There are moments when I long for an answer, clarity, inspiration, relief, or hope and receive nothing. Even in earnest seeking, eager anticipation, a proper posture, an open heart, a willing spirit—nothing.
Then there are moments when I receive an answer, clarity, inspiration, relief, and hope when I least expect it. Not seeking, not anticipating, yet a glimpse is given.
So what to conclude?
Honestly, nothing, other than the fact that this thing we call life, this yearning we carry inside of us, interacts with the divine in ways we cannot even begin to comprehend.
I am not saying to stop seeking, knocking, asking, etc., but you know what I mean. If we are being real, there really isn’t much of a pattern when it comes to these kinds of things.
I sat beneath the stars, alone, quiet, void of distractions, a fire lit before me, nothing but the sound of crickets and wind in my ears, waiting, listening, silently calling out in my heart, gazing into the seemingly infinite cosmos.
Just show me a sign. Open my eyes. Give me a vision. Let me hear a voice. See a light. Something. Anything. Even just an inner knowing, a peace.
The fire burned low. I started to get chilled, so I turned on my flashlight and trudged back inside, not ready for sleep but eager for rest. Do you know the feeling? Wired and weary.
The next morning, under the same sky, I thought back on the stars that were visible the night before. Thousands of years ago we thought these to be holes in a firmament, a giant dome, the barrier between our world and Heaven.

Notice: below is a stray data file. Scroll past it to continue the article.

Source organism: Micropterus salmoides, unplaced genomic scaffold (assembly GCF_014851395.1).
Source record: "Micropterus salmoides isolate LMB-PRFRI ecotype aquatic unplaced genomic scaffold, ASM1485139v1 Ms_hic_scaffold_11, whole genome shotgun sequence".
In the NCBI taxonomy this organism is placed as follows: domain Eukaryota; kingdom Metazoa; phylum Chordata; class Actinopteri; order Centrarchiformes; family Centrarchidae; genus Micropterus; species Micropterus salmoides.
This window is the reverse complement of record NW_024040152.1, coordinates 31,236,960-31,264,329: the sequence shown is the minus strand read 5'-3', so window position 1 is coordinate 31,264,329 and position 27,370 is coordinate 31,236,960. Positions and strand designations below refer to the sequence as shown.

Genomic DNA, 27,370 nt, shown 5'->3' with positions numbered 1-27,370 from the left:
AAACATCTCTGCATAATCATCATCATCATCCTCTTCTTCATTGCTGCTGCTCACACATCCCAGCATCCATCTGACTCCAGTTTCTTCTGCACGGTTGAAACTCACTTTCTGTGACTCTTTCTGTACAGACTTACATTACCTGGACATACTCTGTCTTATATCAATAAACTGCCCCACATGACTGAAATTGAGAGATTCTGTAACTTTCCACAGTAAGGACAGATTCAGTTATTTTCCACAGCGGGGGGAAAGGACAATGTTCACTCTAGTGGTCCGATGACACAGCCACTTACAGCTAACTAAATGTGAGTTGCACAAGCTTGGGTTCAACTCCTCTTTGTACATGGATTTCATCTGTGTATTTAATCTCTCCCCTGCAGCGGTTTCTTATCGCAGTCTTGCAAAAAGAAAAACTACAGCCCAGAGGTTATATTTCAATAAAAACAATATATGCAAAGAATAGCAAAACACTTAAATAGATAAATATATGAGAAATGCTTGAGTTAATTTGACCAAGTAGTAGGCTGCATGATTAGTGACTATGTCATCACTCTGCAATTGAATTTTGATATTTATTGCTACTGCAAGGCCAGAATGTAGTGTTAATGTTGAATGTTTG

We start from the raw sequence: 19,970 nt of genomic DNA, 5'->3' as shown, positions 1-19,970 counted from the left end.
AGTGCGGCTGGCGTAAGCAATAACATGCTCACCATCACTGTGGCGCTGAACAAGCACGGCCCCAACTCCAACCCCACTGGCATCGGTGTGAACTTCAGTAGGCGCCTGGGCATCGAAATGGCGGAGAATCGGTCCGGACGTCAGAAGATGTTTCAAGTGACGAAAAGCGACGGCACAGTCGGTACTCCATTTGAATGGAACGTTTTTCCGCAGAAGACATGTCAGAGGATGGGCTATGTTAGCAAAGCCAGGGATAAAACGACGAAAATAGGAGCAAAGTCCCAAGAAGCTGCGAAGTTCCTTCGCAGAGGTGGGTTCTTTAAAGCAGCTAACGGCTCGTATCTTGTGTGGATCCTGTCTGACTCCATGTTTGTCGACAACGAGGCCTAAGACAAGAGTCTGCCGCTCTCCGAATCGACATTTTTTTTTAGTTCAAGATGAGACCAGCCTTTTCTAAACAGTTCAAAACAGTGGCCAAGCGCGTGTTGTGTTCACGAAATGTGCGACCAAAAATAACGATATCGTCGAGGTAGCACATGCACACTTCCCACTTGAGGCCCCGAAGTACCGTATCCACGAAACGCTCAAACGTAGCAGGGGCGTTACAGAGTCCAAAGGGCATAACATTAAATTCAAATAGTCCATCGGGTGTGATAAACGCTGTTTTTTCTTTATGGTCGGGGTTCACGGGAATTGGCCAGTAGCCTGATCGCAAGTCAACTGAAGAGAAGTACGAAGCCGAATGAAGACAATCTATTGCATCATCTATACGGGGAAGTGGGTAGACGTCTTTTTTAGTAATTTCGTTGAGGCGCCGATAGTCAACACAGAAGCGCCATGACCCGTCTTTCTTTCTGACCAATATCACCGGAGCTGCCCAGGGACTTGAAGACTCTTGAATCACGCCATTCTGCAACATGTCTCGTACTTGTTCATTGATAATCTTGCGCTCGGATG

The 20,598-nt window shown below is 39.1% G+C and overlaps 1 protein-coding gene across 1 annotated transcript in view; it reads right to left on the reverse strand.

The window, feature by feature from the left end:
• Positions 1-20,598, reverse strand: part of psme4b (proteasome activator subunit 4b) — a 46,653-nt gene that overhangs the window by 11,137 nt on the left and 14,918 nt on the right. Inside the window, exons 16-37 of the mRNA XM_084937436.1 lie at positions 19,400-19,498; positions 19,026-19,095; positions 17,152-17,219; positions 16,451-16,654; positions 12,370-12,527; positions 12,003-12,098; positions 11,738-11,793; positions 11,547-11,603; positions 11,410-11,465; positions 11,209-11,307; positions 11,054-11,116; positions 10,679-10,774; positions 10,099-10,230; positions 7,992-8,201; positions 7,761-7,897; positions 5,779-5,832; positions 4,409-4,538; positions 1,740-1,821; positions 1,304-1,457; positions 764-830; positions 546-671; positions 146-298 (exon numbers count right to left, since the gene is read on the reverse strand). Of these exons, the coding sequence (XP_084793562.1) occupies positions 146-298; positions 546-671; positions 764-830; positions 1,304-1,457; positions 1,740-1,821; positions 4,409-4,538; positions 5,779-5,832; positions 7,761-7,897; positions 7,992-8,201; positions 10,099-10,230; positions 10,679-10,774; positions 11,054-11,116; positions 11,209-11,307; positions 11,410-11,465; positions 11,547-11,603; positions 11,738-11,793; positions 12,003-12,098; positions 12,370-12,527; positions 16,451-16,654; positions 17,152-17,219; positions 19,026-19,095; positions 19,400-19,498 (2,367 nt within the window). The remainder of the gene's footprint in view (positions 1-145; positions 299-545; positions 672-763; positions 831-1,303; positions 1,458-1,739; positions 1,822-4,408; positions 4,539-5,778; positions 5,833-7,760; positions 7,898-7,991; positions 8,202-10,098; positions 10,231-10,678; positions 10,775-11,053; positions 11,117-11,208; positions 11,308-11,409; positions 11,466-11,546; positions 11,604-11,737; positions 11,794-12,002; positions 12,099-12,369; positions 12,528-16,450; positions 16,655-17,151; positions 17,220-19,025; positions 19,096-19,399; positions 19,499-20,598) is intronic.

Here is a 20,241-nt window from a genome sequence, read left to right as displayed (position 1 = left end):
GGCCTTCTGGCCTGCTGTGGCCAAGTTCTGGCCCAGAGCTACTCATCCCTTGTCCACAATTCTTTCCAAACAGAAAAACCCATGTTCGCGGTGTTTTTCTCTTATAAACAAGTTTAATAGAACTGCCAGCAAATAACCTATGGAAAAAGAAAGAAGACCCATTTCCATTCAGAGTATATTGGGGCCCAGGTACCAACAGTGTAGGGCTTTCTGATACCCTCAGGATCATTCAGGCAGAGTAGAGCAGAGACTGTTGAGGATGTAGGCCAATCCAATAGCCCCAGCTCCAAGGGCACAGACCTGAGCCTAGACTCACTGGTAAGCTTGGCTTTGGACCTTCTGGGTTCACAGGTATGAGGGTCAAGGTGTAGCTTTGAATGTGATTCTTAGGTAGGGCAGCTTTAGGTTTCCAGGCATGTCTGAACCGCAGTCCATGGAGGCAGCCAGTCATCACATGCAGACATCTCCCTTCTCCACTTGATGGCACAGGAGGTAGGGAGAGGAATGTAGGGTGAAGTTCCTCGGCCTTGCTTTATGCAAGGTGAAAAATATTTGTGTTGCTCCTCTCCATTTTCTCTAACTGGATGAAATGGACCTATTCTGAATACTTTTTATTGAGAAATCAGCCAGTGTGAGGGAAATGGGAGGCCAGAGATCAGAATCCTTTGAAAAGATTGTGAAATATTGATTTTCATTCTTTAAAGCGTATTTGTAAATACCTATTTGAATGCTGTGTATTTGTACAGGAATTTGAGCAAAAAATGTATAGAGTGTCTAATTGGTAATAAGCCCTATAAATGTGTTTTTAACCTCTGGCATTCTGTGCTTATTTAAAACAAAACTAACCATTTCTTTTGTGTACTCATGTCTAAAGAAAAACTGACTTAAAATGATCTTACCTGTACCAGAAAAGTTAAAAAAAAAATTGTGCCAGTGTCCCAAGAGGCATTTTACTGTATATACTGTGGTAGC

We know them now to be burning balls of gas, some far away and some incredibly far away, a distance so vast that even the light, as fast as it travels, can take billions of years to reach the eyes of a person gazing from our Earth.
This means that some of the stars you see are actually ghosts, light that’s finally made it to our neck of the universe from stars that breathed their last and in an explosion sent their dying light in our direction.
To be alive. To ponder the vastness of it all. To understand just a little more than our ancient ancestors about the sheer enormity of this plane of existence we inhabit is, in and out itself, a small answer, an inner peace, a sign.
Even light, traveling at 300,000 kilometers per second, sometimes has to patiently endure the journey to being seen, and that magnificence is subtle, yet all around us, enduring and complex.
Though the heavens didn’t open up and a voice call out an answer, it did in a way. To be finite and ponder the infinite. To be human and wonder of the supernatural. To even be conscious—the universe thinking about itself, stardust breathing and contemplating—is truly an extraordinary experience.